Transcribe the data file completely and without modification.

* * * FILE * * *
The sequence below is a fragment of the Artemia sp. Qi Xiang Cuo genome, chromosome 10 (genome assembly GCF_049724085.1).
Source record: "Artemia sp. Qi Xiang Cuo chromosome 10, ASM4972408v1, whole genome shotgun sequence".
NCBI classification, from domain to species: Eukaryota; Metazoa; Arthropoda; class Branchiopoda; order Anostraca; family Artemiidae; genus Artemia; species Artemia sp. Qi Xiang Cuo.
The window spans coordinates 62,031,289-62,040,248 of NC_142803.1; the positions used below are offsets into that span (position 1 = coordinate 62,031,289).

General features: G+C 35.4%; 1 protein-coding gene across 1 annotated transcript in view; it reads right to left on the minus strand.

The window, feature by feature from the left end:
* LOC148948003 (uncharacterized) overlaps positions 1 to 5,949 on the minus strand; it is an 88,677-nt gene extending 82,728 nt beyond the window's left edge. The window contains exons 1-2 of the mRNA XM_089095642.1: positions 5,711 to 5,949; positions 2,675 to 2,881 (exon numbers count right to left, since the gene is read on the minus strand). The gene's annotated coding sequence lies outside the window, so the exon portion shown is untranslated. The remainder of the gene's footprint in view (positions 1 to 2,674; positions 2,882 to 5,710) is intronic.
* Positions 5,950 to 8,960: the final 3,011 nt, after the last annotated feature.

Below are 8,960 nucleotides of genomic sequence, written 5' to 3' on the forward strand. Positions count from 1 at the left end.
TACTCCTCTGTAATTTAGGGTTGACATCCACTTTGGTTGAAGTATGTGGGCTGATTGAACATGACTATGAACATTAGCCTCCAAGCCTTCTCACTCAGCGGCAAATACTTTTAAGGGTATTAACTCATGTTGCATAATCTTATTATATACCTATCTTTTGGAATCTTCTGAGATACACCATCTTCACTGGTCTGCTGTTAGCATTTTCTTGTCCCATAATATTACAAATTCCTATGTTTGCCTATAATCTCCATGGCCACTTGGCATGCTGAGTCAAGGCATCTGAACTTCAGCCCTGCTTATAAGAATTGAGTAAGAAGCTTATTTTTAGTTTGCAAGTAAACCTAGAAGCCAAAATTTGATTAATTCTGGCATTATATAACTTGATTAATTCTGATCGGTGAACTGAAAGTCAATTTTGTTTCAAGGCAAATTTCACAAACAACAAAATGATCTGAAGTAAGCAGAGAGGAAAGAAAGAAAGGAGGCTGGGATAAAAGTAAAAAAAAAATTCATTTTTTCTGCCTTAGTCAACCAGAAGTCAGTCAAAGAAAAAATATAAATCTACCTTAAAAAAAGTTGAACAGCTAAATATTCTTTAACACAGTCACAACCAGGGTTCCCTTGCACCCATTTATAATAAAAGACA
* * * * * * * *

The sequence below is a fragment of the Artemia sp. Qi Xiang Cuo genome, chromosome 10 (genome assembly GCF_049724085.1).
Source record: "Artemia sp. Qi Xiang Cuo chromosome 10, ASM4972408v1, whole genome shotgun sequence".
NCBI classification, from domain to species: Eukaryota; Metazoa; Arthropoda; class Branchiopoda; order Anostraca; family Artemiidae; genus Artemia; species Artemia sp. Qi Xiang Cuo.
The window spans coordinates 62,031,289-62,040,248 of NC_142803.1; the positions used below are offsets into that span (position 1 = coordinate 62,031,289).

General features: G+C 35.4%; 1 protein-coding gene across 1 annotated transcript in view; it reads right to left on the minus strand.

The window, feature by feature from the left end:
* LOC148948003 (uncharacterized) overlaps positions 1 to 5,949 on the minus strand; it is an 88,677-nt gene extending 82,728 nt beyond the window's left edge. The window contains exons 1-2 of the mRNA XM_089095642.1: positions 5,711 to 5,949; positions 2,675 to 2,881 (exon numbers count right to left, since the gene is read on the minus strand). The gene's annotated coding sequence lies outside the window, so the exon portion shown is untranslated. The remainder of the gene's footprint in view (positions 1 to 2,674; positions 2,882 to 5,710) is intronic.
* Positions 5,950 to 8,960: the final 3,011 nt, after the last annotated feature.

Below are 8,960 nucleotides of genomic sequence, written 5' to 3' on the forward strand. Positions count from 1 at the left end.
TACTCCTCTGTAATTTAGGGTTGACATCCACTTTGGTTGAAGTATGTGGGCTGATTGAACATGACTATGAACATTAGCCTCCAAGCCTTCTCACTCAGCGGCAAATACTTTTAAGGGTATTAACTCATGTTGCATAATCTTATTATATACCTATCTTTTGGAATCTTCTGAGATACACCATCTTCACTGGTCTGCTGTTAGCATTTTCTTGTCCCATAATATTACAAATTCCTATGTTTGCCTATAATCTCCATGGCCACTTGGCATGCTGAGTCAAGGCATCTGAACTTCAGCCCTGCTTATAAGAATTGAGTAAGAAGCTTATTTTTAGTTTGCAAGTAAACCTAGAAGCCAAAATTTGATTAATTCTGGCATTATATAACTTGATTAATTCTGATCGGTGAACTGAAAGTCAATTTTGTTTCAAGGCAAATTTCACAAACAACAAAATGATCTGAAGTAAGCAGAGAGGAAAGAAAGAAAGGAGGCTGGGATAAAAGTAAAAAAAAAATTCATTTTTTCTGCCTTAGTCAACCAGAAGTCAGTCAAAGAAAAAATATAAATCTACCTTAAAAAAAGTTGAACAGCTAAATATTCTTTAACACAGTCACAACCAGGGTTCCCTTGCACCCATTTATAATAAAAGACA